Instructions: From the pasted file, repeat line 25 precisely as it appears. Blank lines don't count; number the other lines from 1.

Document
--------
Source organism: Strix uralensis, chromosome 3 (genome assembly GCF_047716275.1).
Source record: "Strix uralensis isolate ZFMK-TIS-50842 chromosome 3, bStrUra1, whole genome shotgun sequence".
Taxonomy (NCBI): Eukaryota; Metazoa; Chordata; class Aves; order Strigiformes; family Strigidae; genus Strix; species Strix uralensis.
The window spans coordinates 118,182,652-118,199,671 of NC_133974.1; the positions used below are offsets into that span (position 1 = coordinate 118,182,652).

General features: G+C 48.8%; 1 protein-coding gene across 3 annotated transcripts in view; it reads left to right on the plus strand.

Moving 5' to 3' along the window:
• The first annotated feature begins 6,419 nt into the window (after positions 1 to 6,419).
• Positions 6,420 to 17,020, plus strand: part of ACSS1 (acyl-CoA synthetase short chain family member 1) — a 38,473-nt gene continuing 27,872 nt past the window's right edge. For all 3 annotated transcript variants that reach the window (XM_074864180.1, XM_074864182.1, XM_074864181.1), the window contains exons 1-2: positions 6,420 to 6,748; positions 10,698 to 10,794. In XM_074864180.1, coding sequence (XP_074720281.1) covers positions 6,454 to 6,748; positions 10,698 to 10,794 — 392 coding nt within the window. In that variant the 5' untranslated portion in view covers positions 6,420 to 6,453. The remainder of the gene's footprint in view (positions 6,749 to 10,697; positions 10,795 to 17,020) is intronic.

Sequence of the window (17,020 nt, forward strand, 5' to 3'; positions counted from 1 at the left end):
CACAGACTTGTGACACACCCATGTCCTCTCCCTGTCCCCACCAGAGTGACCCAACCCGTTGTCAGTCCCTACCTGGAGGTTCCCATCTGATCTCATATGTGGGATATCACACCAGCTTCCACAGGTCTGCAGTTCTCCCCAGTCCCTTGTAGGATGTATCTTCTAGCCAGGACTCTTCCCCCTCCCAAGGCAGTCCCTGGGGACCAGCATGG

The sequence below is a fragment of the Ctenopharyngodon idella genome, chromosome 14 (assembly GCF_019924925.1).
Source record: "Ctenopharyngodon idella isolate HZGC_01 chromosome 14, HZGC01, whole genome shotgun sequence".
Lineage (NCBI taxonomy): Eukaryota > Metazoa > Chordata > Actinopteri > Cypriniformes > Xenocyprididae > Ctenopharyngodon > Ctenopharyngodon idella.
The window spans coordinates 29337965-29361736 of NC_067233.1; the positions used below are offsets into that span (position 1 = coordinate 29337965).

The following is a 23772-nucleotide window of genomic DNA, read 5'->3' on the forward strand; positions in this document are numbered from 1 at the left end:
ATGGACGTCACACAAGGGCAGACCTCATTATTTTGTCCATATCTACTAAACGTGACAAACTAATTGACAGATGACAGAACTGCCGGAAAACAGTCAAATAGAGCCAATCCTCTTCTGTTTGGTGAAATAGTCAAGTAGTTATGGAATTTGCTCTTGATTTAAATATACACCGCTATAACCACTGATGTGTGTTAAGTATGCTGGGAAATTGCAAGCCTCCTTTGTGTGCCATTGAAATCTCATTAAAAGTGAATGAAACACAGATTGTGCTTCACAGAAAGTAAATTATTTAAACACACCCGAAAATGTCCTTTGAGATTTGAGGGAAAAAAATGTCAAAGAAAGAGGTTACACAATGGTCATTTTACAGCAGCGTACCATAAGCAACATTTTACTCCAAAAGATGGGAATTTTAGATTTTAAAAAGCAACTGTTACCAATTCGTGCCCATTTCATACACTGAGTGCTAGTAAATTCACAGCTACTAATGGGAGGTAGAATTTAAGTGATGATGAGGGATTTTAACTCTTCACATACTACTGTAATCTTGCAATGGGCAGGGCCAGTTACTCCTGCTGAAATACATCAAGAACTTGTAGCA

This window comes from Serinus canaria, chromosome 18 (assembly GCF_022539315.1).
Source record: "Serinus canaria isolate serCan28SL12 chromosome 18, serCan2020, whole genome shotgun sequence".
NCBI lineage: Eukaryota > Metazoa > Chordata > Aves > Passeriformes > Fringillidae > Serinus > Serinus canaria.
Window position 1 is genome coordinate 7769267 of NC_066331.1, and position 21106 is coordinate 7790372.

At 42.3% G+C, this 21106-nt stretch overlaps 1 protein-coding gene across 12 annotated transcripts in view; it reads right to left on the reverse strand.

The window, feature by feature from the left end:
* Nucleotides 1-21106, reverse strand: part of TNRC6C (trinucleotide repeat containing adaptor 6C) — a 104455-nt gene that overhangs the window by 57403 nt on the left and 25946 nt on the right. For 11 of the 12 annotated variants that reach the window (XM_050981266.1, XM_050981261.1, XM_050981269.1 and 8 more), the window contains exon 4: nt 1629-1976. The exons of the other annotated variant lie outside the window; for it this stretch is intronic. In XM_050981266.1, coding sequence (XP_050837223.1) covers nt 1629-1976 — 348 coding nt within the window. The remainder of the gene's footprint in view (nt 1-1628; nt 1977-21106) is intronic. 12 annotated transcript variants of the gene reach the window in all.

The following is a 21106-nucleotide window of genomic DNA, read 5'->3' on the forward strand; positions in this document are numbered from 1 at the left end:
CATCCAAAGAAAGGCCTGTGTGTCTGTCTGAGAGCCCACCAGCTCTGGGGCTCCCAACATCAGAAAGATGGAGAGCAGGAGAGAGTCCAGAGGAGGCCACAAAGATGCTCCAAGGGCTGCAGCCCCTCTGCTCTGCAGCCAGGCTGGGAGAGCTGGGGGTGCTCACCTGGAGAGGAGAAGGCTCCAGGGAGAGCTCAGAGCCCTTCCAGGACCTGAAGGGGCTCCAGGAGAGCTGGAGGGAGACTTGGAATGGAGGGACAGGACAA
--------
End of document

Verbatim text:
CATCCAAAGAAAGGCCTGTGTGTCTGTCTGAGAGCCCACCAGCTCTGGGGCTCCCAACATCAGAAAGATGGAGAGCAGGAGAGAGTCCAGAGGAGGCCACAAAGATGCTCCAAGGGCTGCAGCCCCTCTGCTCTGCAGCCAGGCTGGGAGAGCTGGGGGTGCTCACCTGGAGAGGAGAAGGCTCCAGGGAGAGCTCAGAGCCCTTCCAGGACCTGAAGGGGCTCCAGGAGAGCTGGAGGGAGACTTGGAATGGAGGGACAGGACAA